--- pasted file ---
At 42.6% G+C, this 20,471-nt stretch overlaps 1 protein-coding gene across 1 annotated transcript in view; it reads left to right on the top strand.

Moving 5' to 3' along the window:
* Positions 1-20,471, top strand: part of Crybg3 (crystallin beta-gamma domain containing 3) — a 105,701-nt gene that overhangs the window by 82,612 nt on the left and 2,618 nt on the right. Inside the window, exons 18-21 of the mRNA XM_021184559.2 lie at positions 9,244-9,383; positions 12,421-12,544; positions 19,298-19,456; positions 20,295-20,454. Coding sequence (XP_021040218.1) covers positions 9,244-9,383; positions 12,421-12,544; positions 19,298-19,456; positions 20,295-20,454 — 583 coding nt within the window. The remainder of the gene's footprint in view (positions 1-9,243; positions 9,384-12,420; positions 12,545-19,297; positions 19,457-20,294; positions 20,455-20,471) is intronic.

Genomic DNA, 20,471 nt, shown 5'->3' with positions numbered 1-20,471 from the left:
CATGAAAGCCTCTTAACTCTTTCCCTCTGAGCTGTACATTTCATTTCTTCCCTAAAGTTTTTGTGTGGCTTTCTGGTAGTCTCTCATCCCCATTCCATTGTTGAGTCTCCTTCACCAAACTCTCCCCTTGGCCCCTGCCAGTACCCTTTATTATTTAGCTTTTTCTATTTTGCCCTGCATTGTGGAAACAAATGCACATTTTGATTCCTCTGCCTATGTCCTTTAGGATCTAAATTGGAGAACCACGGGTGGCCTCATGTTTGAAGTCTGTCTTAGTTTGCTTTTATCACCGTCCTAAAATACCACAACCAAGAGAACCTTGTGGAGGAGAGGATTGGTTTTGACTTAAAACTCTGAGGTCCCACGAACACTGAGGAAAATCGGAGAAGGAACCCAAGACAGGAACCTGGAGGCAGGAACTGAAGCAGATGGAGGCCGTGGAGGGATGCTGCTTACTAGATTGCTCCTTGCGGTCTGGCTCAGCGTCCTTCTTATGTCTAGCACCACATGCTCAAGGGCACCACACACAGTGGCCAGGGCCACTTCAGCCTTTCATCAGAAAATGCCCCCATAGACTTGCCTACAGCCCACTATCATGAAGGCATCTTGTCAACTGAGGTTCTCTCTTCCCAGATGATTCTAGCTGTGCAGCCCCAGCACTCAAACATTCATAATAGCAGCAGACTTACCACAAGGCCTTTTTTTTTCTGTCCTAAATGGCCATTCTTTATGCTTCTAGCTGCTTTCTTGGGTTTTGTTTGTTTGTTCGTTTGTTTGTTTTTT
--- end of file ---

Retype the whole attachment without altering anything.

At 42.6% G+C, this 20,471-nt stretch overlaps 1 protein-coding gene across 1 annotated transcript in view; it reads left to right on the top strand.

Moving 5' to 3' along the window:
* Positions 1-20,471, top strand: part of Crybg3 (crystallin beta-gamma domain containing 3) — a 105,701-nt gene that overhangs the window by 82,612 nt on the left and 2,618 nt on the right. Inside the window, exons 18-21 of the mRNA XM_021184559.2 lie at positions 9,244-9,383; positions 12,421-12,544; positions 19,298-19,456; positions 20,295-20,454. Coding sequence (XP_021040218.1) covers positions 9,244-9,383; positions 12,421-12,544; positions 19,298-19,456; positions 20,295-20,454 — 583 coding nt within the window. The remainder of the gene's footprint in view (positions 1-9,243; positions 9,384-12,420; positions 12,545-19,297; positions 19,457-20,294; positions 20,455-20,471) is intronic.

Genomic DNA, 20,471 nt, shown 5'->3' with positions numbered 1-20,471 from the left:
CATGAAAGCCTCTTAACTCTTTCCCTCTGAGCTGTACATTTCATTTCTTCCCTAAAGTTTTTGTGTGGCTTTCTGGTAGTCTCTCATCCCCATTCCATTGTTGAGTCTCCTTCACCAAACTCTCCCCTTGGCCCCTGCCAGTACCCTTTATTATTTAGCTTTTTCTATTTTGCCCTGCATTGTGGAAACAAATGCACATTTTGATTCCTCTGCCTATGTCCTTTAGGATCTAAATTGGAGAACCACGGGTGGCCTCATGTTTGAAGTCTGTCTTAGTTTGCTTTTATCACCGTCCTAAAATACCACAACCAAGAGAACCTTGTGGAGGAGAGGATTGGTTTTGACTTAAAACTCTGAGGTCCCACGAACACTGAGGAAAATCGGAGAAGGAACCCAAGACAGGAACCTGGAGGCAGGAACTGAAGCAGATGGAGGCCGTGGAGGGATGCTGCTTACTAGATTGCTCCTTGCGGTCTGGCTCAGCGTCCTTCTTATGTCTAGCACCACATGCTCAAGGGCACCACACACAGTGGCCAGGGCCACTTCAGCCTTTCATCAGAAAATGCCCCCATAGACTTGCCTACAGCCCACTATCATGAAGGCATCTTGTCAACTGAGGTTCTCTCTTCCCAGATGATTCTAGCTGTGCAGCCCCAGCACTCAAACATTCATAATAGCAGCAGACTTACCACAAGGCCTTTTTTTTTCTGTCCTAAATGGCCATTCTTTATGCTTCTAGCTGCTTTCTTGGGTTTTGTTTGTTTGTTCGTTTGTTTGTTTTTT